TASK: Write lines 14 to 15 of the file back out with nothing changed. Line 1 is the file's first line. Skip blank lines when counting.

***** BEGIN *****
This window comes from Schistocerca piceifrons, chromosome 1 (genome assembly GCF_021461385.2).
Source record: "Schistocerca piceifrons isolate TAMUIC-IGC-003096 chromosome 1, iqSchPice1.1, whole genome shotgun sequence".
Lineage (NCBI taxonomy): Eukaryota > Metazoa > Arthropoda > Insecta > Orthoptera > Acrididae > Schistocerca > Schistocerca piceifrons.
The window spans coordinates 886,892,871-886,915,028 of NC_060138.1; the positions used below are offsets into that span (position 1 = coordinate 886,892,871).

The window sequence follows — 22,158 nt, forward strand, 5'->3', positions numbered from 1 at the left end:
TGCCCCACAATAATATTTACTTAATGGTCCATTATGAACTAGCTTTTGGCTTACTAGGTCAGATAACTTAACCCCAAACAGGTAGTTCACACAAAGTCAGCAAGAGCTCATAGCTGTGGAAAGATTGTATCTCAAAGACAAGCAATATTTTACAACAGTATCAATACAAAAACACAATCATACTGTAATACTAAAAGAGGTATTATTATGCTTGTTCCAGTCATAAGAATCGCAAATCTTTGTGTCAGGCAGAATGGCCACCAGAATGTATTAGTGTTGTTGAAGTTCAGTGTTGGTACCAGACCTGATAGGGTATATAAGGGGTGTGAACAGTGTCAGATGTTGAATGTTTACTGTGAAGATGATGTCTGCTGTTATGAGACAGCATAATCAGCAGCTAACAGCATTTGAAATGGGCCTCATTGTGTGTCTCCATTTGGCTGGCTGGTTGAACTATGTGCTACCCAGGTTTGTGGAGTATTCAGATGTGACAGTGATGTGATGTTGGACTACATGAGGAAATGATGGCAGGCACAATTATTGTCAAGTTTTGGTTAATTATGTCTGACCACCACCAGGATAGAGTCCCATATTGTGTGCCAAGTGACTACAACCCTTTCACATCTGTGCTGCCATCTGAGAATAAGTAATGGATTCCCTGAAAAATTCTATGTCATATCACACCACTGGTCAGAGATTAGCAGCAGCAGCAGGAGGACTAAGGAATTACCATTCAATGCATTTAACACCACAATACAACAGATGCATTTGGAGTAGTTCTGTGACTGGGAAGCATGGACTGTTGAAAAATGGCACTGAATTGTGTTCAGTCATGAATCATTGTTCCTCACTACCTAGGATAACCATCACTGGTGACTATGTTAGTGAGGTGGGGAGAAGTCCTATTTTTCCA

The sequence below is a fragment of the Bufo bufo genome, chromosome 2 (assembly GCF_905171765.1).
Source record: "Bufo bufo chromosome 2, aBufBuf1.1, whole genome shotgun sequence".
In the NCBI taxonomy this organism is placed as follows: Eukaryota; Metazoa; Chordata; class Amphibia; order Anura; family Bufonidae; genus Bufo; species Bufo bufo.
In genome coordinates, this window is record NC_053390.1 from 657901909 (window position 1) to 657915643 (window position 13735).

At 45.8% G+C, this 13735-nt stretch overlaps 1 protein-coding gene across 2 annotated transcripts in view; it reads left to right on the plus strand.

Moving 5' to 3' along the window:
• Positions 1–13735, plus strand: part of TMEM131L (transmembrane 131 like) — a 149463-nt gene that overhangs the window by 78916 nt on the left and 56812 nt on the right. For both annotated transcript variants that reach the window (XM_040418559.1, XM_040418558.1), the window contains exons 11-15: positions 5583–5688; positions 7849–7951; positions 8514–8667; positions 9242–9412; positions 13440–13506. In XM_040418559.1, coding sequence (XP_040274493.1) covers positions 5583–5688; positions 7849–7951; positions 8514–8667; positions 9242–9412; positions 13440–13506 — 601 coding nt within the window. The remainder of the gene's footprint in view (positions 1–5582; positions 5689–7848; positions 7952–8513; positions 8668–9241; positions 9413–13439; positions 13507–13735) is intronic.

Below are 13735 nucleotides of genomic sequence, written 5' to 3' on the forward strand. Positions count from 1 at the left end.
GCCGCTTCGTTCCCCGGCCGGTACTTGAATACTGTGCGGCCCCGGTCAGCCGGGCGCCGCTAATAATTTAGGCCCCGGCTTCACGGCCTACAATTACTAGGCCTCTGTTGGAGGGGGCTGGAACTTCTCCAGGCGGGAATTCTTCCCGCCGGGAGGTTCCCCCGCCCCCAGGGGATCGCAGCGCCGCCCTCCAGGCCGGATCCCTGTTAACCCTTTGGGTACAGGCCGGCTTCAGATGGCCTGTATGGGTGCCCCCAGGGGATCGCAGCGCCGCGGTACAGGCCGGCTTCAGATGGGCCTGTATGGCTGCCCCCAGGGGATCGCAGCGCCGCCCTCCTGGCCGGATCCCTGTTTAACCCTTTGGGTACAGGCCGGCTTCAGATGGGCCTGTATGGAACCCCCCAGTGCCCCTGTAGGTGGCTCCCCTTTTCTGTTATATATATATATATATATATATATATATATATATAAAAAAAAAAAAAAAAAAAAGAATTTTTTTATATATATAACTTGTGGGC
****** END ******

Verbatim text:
Below are 13735 nucleotides of genomic sequence, written 5' to 3' on the forward strand. Positions count from 1 at the left end.
GCCGCTTCGTTCCCCGGCCGGTACTTGAATACTGTGCGGCCCCGGTCAGCCGGGCGCCGCTAATAATTTAGGCCCCGGCTTCACGGCCTACAATTACTAGGCCTCTGTTGGAGGGGGCTGGAACTTCTCCAGGCGGGAATTCTTCCCGCCGGGAGGTTCCCCCGCCCCCAGGGGATCGCAGCGCCGCCCTCCAGGCCGGATCCCTGTTAACCCTTTGGGTACAGGCCGGCTTCAGATGGCCTGTATGGGTGCCCCCAGGGGATCGCAGCGCCGCGGTACAGGCCGGCTTCAGATGGGCCTGTATGGCTGCCCCCAGGGGATCGCAGCGCCGCCCTCCTGGCCGGATCCCTGTTTAACCCTTTGGGTACAGGCCGGCTTCAGATGGGCCTGTATGGAACCCCCCAGTGCCCCTGTAGGTGGCTCCCCTTTTCTGTTATATATATATATATATATATATATATATATATATAAAAAAAAAAAAAAAAAAAAGAATTTTTTTATATATATAACTTGTGGGC